Browse Items (15484 total)

Manning, Stephen.   Comparative Literature 10.2 (1958): 97-105.
Contrasts the sorrows of the Dreamer and of Alcyone with that of the Man in Black in BD, arguing that the first two serve to elevate the intensity of the latter. Then examines the epideitic praise of Blanche/White as a form of personification that…

Mackerness, E. D.
Notes and Queries 203 (1958): 197-98.
Identifies allusions to Chaucer from the "Periamma Epidemion" of 1659: to the description of the Physician in GP 1.437-38 and to WBP 3.227-28

MacKay, Eleanor Maxine.   Ph.D. Dissertation. Emory University, 1958.
Dissertation Abstracts International A 81/1(E). Full-text available from ProQuest Dissertations and Theses; accessed April 11, 2024.
Argues that TC, in its "integration of style, structure, and theme with meaning," is best regarded as "transitionally Renaissance in its entire import." Articulates differences between medieval and Renaissance cultures, and argues that TC better…

Loomis, Laura Hibbard.   Speculum 33.2 (1958): 242-55.
Identifies the "tregetoures" of FranT 4.1141, not as jugglers or magicians, but as the "actors, craftsmen, 'artisans mécaniques'" who produced spectacular entertainments such as the ones recorded by chroniclers to have taken place at the Royal…

Lawrence, William W.   Speculum 33.1 (1958): 56-68.
Describes the fabliau features of ShT, comments on its likely (though unknown) source, observes that its "personal generalizations" are unusual in the genre, and assesses its treatment of women and its stylistic features as evidence that its original…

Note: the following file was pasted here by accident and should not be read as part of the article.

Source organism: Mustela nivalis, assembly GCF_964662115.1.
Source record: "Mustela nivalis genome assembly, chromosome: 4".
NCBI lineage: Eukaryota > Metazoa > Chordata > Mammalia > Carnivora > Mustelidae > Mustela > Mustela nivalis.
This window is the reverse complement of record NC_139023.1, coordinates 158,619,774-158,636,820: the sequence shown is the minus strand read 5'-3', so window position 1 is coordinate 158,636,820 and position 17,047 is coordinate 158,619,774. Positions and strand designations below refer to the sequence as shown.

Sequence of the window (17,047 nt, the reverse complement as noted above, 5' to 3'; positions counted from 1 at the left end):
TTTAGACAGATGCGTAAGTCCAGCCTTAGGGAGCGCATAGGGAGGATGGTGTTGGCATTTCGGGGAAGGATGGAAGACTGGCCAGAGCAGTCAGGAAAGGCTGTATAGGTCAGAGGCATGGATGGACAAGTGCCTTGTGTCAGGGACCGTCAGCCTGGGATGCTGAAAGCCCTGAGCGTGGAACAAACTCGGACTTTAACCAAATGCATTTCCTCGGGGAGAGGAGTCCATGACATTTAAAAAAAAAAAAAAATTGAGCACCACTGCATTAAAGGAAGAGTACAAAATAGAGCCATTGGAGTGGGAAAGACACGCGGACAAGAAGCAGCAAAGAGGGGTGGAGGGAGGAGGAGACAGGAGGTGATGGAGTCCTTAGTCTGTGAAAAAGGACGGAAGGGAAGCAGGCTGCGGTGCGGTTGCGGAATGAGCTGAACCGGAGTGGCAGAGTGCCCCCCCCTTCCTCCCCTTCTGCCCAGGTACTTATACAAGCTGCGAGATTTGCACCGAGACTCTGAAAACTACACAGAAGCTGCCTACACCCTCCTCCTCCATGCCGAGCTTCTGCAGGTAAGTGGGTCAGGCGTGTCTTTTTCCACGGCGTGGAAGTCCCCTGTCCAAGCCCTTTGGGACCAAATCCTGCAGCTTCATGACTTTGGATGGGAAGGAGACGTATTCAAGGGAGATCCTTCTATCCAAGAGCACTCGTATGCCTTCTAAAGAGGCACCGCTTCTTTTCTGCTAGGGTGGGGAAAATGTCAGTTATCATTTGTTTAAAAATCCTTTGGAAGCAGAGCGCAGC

Kreuzer, James R.   Modern Language Notes 73.2 (1958): 81.
Shows that evidence from a twelfth-century bestiary may indicate that the comparison of Alison to a swallow in MilT 1.3257-58 ironically anticipates later events of the plot--her "departure" from John and his fall from the roof beam.

Kovetz, Gene H.   Notes and Queries 203 (1958): 236-37.
Observes an inconsistency in Emily's address to Diana in KnT 1.2349-52 that results from Chaucer's change in the sequence of the three protagonists' addresses to deities, altering his source in Boccaccio's "Teseida." Suggests that Chaucer was…

Jordan, Robert. M.   ELH: English Literary History 25.4 (1958): 237-57.
Analyzes the narrator of TC as a "dramatic" character—one who is known "by what he says rather than what is said about him"--whose shifting perspectives in the poem inflect readers' opinions of the other characters and their actions. The shifts also…

Galway, Margaret.   Times Literary Supplement, April 4, 1958, p. 183.
Argues from the evidence of life-records that Chaucer might well have accompanied Prince Lionel to Milan in 1368 when the latter wedded Violanta Visconti. Presents this in support of Ethel Seaton's discussion of PF (Medium Aevum 25.3 [1956]: 168-74)…

Fox, Robert C.   Notes and Queries 203 (1958): 523-24.
Suggests that Aristotle is the "most likely" referent for "the philosopher" in ParsT 10.484.

Faulkner, Nancy.   Garden City, NY: Doubleday, 1958.
Historical novel for juvenile readers, set in London in 1381. Follows the growing romantic friendship between Kate, serving maid to Chaucer in his Aldgate residence, and a young commoner, Adam, who chooses to remain in London after the Uprising…

Emerson, Katherine T.   Explicator 16 (1958): item 51.
Explains the Host's reference to "gentil Roger" in GP 1.4353 as a possible play on "Roger Knyght de Ware, Cook," found by Edith Rickert in a 1384-85 plea of debt and reported in the "Times Literary Supplement," October 20, 1932, p. 761.

Emerson, Francis Willard.   Notes and Queries 203 (1958): 284-86.